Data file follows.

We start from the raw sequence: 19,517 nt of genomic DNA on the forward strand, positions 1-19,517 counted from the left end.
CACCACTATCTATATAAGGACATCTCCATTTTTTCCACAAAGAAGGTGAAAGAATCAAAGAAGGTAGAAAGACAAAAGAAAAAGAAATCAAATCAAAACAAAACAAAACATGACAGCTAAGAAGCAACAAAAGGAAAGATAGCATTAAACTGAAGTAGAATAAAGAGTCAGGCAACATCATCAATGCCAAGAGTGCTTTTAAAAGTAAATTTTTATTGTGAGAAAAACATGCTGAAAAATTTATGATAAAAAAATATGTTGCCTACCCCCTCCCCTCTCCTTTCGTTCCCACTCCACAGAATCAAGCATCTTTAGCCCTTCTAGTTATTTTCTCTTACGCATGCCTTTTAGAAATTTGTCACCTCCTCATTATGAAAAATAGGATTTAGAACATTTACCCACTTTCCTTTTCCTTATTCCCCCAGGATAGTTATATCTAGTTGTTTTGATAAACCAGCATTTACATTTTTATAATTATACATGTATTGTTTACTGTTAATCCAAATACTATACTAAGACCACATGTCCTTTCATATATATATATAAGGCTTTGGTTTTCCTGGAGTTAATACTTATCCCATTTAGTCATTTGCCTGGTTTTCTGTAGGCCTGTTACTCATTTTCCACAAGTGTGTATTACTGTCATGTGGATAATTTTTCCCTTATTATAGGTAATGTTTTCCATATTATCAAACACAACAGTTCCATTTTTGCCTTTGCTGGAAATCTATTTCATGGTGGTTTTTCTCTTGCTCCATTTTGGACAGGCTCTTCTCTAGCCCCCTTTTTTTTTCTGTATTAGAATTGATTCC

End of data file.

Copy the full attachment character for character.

We start from the raw sequence: 19,517 nt of genomic DNA on the forward strand, positions 1-19,517 counted from the left end.
CACCACTATCTATATAAGGACATCTCCATTTTTTCCACAAAGAAGGTGAAAGAATCAAAGAAGGTAGAAAGACAAAAGAAAAAGAAATCAAATCAAAACAAAACAAAACATGACAGCTAAGAAGCAACAAAAGGAAAGATAGCATTAAACTGAAGTAGAATAAAGAGTCAGGCAACATCATCAATGCCAAGAGTGCTTTTAAAAGTAAATTTTTATTGTGAGAAAAACATGCTGAAAAATTTATGATAAAAAAATATGTTGCCTACCCCCTCCCCTCTCCTTTCGTTCCCACTCCACAGAATCAAGCATCTTTAGCCCTTCTAGTTATTTTCTCTTACGCATGCCTTTTAGAAATTTGTCACCTCCTCATTATGAAAAATAGGATTTAGAACATTTACCCACTTTCCTTTTCCTTATTCCCCCAGGATAGTTATATCTAGTTGTTTTGATAAACCAGCATTTACATTTTTATAATTATACATGTATTGTTTACTGTTAATCCAAATACTATACTAAGACCACATGTCCTTTCATATATATATATAAGGCTTTGGTTTTCCTGGAGTTAATACTTATCCCATTTAGTCATTTGCCTGGTTTTCTGTAGGCCTGTTACTCATTTTCCACAAGTGTGTATTACTGTCATGTGGATAATTTTTCCCTTATTATAGGTAATGTTTTCCATATTATCAAACACAACAGTTCCATTTTTGCCTTTGCTGGAAATCTATTTCATGGTGGTTTTTCTCTTGCTCCATTTTGGACAGGCTCTTCTCTAGCCCCCTTTTTTTTTCTGTATTAGAATTGATTCC